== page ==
Montana federal prosecutor warns of threats of pot legalization ahead of vote


By Sarah Ann Lynch

WASHINGTON (Reuters) – Montana’s top federal prosecutors are urging voters to vote to legalize recreational marijuana, taking the unusual step of jumping into a political debate about a ballot initiative in the weeks before the election. One must tread carefully first.

In an op-ed published in several newspapers in recent days and posted on the Justice Department website on Monday, US Attorney Kurt Alm told voters he should “review in detail” a pair of ballots Which would legalize cannabis for adults 21 and older. , Warns that marijuana is addictive, can lead to more traffic accidents and may even “increase the risk of serious complications from COVID-19.”

Smoking, whether marijuana or tobacco, may increase the risk of severe COVID-19 due to the possibility of lung inflammation.

Montana is one of five states to vote on eight initiatives to legalize marijuana for medical or recreational use this November. Dozens of other states have already legalized the drug, although marijuana is illegal under federal law.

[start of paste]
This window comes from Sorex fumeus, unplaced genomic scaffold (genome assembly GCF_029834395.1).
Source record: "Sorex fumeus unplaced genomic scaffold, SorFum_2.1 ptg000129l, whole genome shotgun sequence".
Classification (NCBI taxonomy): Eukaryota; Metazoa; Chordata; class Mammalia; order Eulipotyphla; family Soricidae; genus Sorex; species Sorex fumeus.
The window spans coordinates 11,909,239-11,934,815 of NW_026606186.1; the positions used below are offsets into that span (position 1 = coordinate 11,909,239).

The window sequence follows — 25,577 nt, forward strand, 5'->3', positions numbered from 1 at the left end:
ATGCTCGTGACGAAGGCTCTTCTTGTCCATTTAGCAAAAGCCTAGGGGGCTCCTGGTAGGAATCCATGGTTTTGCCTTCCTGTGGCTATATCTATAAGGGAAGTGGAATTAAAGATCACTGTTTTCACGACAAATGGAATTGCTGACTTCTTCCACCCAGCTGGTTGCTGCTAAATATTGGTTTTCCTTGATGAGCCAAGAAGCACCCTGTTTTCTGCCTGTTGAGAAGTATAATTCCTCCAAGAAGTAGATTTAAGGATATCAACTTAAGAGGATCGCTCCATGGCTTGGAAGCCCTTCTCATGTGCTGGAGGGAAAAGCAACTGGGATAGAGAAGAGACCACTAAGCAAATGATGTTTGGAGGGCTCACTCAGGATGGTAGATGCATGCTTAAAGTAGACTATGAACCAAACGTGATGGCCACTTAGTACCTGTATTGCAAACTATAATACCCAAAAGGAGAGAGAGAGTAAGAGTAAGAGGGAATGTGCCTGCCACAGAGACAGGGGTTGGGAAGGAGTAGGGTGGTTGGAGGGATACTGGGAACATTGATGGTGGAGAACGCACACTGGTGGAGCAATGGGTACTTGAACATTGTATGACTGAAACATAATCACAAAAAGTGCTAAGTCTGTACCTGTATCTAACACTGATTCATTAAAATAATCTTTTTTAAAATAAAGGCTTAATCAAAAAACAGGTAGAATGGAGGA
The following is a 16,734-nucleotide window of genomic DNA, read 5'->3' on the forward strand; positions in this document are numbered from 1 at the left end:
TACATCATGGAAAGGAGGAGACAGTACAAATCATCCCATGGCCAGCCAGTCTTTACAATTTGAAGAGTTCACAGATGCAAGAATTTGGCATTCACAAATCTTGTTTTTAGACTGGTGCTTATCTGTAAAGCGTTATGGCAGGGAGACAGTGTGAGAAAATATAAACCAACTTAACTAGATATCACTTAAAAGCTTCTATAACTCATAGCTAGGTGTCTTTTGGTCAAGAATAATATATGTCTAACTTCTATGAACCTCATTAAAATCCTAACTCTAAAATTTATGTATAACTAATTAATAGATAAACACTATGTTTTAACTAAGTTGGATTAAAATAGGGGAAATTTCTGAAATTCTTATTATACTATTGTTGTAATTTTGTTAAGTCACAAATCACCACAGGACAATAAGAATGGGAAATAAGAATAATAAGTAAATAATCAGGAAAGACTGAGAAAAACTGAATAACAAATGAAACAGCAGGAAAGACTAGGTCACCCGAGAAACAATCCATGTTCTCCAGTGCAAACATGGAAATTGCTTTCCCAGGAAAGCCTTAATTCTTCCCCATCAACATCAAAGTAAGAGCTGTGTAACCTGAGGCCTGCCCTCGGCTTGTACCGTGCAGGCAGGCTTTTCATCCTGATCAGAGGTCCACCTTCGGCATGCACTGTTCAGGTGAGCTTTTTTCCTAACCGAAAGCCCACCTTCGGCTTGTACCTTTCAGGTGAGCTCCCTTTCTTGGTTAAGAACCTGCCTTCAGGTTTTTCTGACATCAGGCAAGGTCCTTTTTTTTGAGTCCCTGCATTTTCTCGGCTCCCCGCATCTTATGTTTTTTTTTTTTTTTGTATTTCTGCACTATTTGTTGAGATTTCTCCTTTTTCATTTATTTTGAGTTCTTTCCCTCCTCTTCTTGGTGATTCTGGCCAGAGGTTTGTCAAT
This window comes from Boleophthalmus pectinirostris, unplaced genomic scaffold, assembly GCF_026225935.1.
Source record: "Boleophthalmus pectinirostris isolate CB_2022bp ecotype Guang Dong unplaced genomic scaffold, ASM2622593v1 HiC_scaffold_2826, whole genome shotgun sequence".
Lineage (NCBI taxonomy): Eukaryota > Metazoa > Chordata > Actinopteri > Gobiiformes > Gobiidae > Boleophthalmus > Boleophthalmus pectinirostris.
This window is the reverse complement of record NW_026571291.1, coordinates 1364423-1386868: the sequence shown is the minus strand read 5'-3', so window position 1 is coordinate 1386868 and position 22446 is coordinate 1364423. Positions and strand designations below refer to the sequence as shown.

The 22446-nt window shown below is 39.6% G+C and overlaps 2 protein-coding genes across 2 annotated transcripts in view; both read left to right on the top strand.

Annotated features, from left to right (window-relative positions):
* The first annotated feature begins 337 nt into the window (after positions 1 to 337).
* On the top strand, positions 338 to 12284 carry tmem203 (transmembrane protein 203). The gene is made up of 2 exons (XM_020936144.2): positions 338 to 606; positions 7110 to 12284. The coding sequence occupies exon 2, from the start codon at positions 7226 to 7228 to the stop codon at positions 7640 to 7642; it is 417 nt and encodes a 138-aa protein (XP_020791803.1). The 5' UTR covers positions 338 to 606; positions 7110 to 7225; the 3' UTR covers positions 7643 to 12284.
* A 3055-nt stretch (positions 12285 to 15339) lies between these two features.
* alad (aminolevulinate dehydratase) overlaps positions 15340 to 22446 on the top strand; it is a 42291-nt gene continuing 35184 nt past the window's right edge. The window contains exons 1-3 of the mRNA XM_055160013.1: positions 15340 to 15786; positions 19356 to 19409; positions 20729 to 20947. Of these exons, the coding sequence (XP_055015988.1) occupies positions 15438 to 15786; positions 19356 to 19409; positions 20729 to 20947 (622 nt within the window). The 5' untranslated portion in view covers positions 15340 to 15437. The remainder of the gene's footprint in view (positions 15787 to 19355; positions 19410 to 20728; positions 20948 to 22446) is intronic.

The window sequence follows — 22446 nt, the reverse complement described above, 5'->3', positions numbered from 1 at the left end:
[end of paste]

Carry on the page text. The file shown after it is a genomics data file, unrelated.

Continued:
Although in 2018, former Attorney General Jeff Sessions revoked an Obama administration policy that relaxed federal marijuana laws in the states, cannabis experts say federal prosecutors largely abandoned marijuana Is because they comply with state laws.

The Justice Department has come under intense scrutiny for some of its messaging ahead of the 2020 election, with Attorney General William Burr repeating President Donald Trump’s claims without any evidence that mail-in ballots could lead to widespread fraud is.

Some former prosecutors said they felt Alm’s decision on the state’s ballot question before the election could cross the line.

Barbara McQuade, a former attorney for the Eastern District of Michigan, said, “It is very unusual and inappropriate for a US attorney to sway political questions.”

William Nettles, a former US attorney for the South Carolina district, agreed, calling it “an abuse of authority” and “unusual behavior”.

Alme’s spokesperson did not immediately comment.

(Reporting by Sarah Ann Lynch; Editing by Bill Burcott)

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